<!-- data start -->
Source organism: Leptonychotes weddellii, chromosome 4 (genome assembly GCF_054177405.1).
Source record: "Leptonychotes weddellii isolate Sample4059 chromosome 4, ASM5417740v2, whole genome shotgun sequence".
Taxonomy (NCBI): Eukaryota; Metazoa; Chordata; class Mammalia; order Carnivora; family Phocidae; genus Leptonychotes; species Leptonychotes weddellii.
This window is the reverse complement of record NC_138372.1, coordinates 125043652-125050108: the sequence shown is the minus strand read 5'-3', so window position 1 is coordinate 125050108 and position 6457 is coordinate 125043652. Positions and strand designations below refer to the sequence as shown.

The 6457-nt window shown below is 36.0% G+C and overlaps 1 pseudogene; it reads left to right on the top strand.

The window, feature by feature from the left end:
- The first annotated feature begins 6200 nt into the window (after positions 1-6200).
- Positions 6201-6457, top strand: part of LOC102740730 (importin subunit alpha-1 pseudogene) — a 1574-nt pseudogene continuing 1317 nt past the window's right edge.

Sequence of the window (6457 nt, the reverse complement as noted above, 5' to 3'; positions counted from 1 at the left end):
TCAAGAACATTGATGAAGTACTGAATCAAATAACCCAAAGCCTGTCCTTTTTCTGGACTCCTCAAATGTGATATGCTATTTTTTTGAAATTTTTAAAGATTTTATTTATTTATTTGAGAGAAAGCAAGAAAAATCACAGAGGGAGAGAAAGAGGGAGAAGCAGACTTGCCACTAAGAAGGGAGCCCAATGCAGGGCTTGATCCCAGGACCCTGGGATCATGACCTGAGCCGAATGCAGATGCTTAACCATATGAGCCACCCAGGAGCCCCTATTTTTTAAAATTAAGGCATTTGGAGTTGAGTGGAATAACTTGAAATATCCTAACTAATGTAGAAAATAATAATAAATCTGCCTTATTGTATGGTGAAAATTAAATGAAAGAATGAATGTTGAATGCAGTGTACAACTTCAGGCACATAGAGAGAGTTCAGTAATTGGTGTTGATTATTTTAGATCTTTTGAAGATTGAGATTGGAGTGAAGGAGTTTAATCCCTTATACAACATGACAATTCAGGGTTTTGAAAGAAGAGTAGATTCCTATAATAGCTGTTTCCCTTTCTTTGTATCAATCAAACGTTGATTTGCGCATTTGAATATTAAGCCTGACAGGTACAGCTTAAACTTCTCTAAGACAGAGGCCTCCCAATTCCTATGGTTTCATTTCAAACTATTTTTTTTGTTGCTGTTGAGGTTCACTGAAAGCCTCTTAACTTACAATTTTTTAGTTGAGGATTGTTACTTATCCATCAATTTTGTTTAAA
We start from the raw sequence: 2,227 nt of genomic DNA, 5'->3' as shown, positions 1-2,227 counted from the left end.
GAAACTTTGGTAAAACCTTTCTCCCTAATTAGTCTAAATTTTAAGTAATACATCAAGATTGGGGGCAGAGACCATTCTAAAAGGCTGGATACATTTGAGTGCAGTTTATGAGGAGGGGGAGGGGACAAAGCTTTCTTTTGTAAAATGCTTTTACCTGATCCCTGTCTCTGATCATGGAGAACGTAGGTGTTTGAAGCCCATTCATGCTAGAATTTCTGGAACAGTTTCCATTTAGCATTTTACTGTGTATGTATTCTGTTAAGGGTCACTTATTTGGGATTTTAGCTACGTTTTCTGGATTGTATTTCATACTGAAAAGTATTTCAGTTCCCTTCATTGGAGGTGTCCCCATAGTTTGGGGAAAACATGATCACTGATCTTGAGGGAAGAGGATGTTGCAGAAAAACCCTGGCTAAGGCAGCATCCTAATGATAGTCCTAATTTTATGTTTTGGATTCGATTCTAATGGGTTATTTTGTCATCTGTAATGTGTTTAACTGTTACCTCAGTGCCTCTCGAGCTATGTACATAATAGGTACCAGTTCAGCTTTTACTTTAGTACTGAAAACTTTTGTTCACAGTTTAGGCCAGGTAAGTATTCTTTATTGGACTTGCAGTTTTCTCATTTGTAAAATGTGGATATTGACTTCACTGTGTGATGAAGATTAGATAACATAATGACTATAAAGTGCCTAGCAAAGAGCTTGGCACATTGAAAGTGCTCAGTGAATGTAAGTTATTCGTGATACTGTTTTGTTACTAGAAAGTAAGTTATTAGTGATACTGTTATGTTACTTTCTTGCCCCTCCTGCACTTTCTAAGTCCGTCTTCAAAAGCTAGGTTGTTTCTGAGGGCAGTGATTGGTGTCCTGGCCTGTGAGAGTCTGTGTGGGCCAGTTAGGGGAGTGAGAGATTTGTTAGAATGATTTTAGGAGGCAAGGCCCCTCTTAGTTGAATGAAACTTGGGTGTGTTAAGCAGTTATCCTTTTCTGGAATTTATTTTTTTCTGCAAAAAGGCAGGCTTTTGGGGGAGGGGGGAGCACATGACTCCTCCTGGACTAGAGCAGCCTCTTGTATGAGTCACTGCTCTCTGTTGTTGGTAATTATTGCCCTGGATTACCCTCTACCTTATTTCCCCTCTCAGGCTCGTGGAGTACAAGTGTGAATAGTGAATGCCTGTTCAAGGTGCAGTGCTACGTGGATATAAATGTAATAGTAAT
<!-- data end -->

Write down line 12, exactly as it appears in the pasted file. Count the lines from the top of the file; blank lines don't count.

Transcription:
GAAACTTTGGTAAAACCTTTCTCCCTAATTAGTCTAAATTTTAAGTAATACATCAAGATTGGGGGCAGAGACCATTCTAAAAGGCTGGATACATTTGAGTGCAGTTTATGAGGAGGGGGAGGGGACAAAGCTTTCTTTTGTAAAATGCTTTTACCTGATCCCTGTCTCTGATCATGGAGAACGTAGGTGTTTGAAGCCCATTCATGCTAGAATTTCTGGAACAGTTTCCATTTAGCATTTTACTGTGTATGTATTCTGTTAAGGGTCACTTATTTGGGATTTTAGCTACGTTTTCTGGATTGTATTTCATACTGAAAAGTATTTCAGTTCCCTTCATTGGAGGTGTCCCCATAGTTTGGGGAAAACATGATCACTGATCTTGAGGGAAGAGGATGTTGCAGAAAAACCCTGGCTAAGGCAGCATCCTAATGATAGTCCTAATTTTATGTTTTGGATTCGATTCTAATGGGTTATTTTGTCATCTGTAATGTGTTTAACTGTTACCTCAGTGCCTCTCGAGCTATGTACATAATAGGTACCAGTTCAGCTTTTACTTTAGTACTGAAAACTTTTGTTCACAGTTTAGGCCAGGTAAGTATTCTTTATTGGACTTGCAGTTTTCTCATTTGTAAAATGTGGATATTGACTTCACTGTGTGATGAAGATTAGATAACATAATGACTATAAAGTGCCTAGCAAAGAGCTTGGCACATTGAAAGTGCTCAGTGAATGTAAGTTATTCGTGATACTGTTTTGTTACTAGAAAGTAAGTTATTAGTGATACTGTTATGTTACTTTCTTGCCCCTCCTGCACTTTCTAAGTCCGTCTTCAAAAGCTAGGTTGTTTCTGAGGGCAGTGATTGGTGTCCTGGCCTGTGAGAGTCTGTGTGGGCCAGTTAGGGGAGTGAGAGATTTGTTAGAATGATTTTAGGAGGCAAGGCCCCTCTTAGTTGAATGAAACTTGGGTGTGTTAAGCAGTTATCCTTTTCTGGAATTTATTTTTTTCTGCAAAAAGGCAGGCTTTTGGGGGAGGGGGGAGCACATGACTCCTCCTGGACTAGAGCAGCCTCTTGTATGAGTCACTGCTCTCTGTTGTTGGTAATTATTGCCCTGGATTACCCTCTACCTTATTTCCCCTCTCAGGCTCGTGGAGTACAAGTGTGAATAGTGAATGCCTGTTCAAGGTGCAGTGCTACGTGGATATAAATGTAATAGTAAT